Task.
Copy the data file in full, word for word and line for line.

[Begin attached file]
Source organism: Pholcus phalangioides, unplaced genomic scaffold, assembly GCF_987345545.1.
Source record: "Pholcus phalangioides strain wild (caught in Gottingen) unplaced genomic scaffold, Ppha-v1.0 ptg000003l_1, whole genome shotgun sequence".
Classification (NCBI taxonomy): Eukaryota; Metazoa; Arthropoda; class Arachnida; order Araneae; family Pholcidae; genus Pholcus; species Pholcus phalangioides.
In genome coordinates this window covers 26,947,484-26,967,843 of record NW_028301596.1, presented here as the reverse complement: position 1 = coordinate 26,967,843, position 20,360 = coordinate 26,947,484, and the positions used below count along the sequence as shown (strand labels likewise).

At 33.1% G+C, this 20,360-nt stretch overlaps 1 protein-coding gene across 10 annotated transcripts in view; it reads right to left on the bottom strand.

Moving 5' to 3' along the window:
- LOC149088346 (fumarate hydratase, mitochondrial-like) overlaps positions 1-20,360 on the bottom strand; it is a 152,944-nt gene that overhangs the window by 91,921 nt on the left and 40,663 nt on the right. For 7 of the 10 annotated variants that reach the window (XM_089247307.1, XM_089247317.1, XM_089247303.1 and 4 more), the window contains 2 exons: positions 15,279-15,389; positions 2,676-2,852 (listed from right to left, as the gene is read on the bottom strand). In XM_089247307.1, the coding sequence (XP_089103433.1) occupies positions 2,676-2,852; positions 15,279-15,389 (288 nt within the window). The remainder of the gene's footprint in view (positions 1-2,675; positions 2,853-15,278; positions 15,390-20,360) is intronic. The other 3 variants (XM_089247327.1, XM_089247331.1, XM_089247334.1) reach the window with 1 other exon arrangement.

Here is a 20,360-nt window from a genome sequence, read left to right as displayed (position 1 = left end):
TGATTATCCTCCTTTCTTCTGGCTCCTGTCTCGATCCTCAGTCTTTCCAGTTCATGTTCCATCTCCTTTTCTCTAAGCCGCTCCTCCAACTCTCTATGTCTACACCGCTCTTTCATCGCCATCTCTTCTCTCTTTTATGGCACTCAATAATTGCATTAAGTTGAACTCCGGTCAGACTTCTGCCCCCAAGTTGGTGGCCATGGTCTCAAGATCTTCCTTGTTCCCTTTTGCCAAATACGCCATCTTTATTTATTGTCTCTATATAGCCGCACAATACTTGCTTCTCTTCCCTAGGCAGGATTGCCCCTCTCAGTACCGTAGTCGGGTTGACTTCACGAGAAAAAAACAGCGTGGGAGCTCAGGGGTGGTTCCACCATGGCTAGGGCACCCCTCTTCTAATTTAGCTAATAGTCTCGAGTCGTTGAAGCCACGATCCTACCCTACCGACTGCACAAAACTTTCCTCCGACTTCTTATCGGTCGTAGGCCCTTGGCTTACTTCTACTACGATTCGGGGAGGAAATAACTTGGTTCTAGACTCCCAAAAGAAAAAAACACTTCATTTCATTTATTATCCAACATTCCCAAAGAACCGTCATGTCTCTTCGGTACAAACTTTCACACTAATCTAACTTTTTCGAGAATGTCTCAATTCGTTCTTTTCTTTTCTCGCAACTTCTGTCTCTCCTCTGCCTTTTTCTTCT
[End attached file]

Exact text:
Source organism: Pholcus phalangioides, unplaced genomic scaffold, assembly GCF_987345545.1.
Source record: "Pholcus phalangioides strain wild (caught in Gottingen) unplaced genomic scaffold, Ppha-v1.0 ptg000003l_1, whole genome shotgun sequence".
Classification (NCBI taxonomy): Eukaryota; Metazoa; Arthropoda; class Arachnida; order Araneae; family Pholcidae; genus Pholcus; species Pholcus phalangioides.
In genome coordinates this window covers 26,947,484-26,967,843 of record NW_028301596.1, presented here as the reverse complement: position 1 = coordinate 26,967,843, position 20,360 = coordinate 26,947,484, and the positions used below count along the sequence as shown (strand labels likewise).

At 33.1% G+C, this 20,360-nt stretch overlaps 1 protein-coding gene across 10 annotated transcripts in view; it reads right to left on the bottom strand.

Moving 5' to 3' along the window:
- LOC149088346 (fumarate hydratase, mitochondrial-like) overlaps positions 1-20,360 on the bottom strand; it is a 152,944-nt gene that overhangs the window by 91,921 nt on the left and 40,663 nt on the right. For 7 of the 10 annotated variants that reach the window (XM_089247307.1, XM_089247317.1, XM_089247303.1 and 4 more), the window contains 2 exons: positions 15,279-15,389; positions 2,676-2,852 (listed from right to left, as the gene is read on the bottom strand). In XM_089247307.1, the coding sequence (XP_089103433.1) occupies positions 2,676-2,852; positions 15,279-15,389 (288 nt within the window). The remainder of the gene's footprint in view (positions 1-2,675; positions 2,853-15,278; positions 15,390-20,360) is intronic. The other 3 variants (XM_089247327.1, XM_089247331.1, XM_089247334.1) reach the window with 1 other exon arrangement.

Here is a 20,360-nt window from a genome sequence, read left to right as displayed (position 1 = left end):
TGATTATCCTCCTTTCTTCTGGCTCCTGTCTCGATCCTCAGTCTTTCCAGTTCATGTTCCATCTCCTTTTCTCTAAGCCGCTCCTCCAACTCTCTATGTCTACACCGCTCTTTCATCGCCATCTCTTCTCTCTTTTATGGCACTCAATAATTGCATTAAGTTGAACTCCGGTCAGACTTCTGCCCCCAAGTTGGTGGCCATGGTCTCAAGATCTTCCTTGTTCCCTTTTGCCAAATACGCCATCTTTATTTATTGTCTCTATATAGCCGCACAATACTTGCTTCTCTTCCCTAGGCAGGATTGCCCCTCTCAGTACCGTAGTCGGGTTGACTTCACGAGAAAAAAACAGCGTGGGAGCTCAGGGGTGGTTCCACCATGGCTAGGGCACCCCTCTTCTAATTTAGCTAATAGTCTCGAGTCGTTGAAGCCACGATCCTACCCTACCGACTGCACAAAACTTTCCTCCGACTTCTTATCGGTCGTAGGCCCTTGGCTTACTTCTACTACGATTCGGGGAGGAAATAACTTGGTTCTAGACTCCCAAAAGAAAAAAACACTTCATTTCATTTATTATCCAACATTCCCAAAGAACCGTCATGTCTCTTCGGTACAAACTTTCACACTAATCTAACTTTTTCGAGAATGTCTCAATTCGTTCTTTTCTTTTCTCGCAACTTCTGTCTCTCCTCTGCCTTTTTCTTCT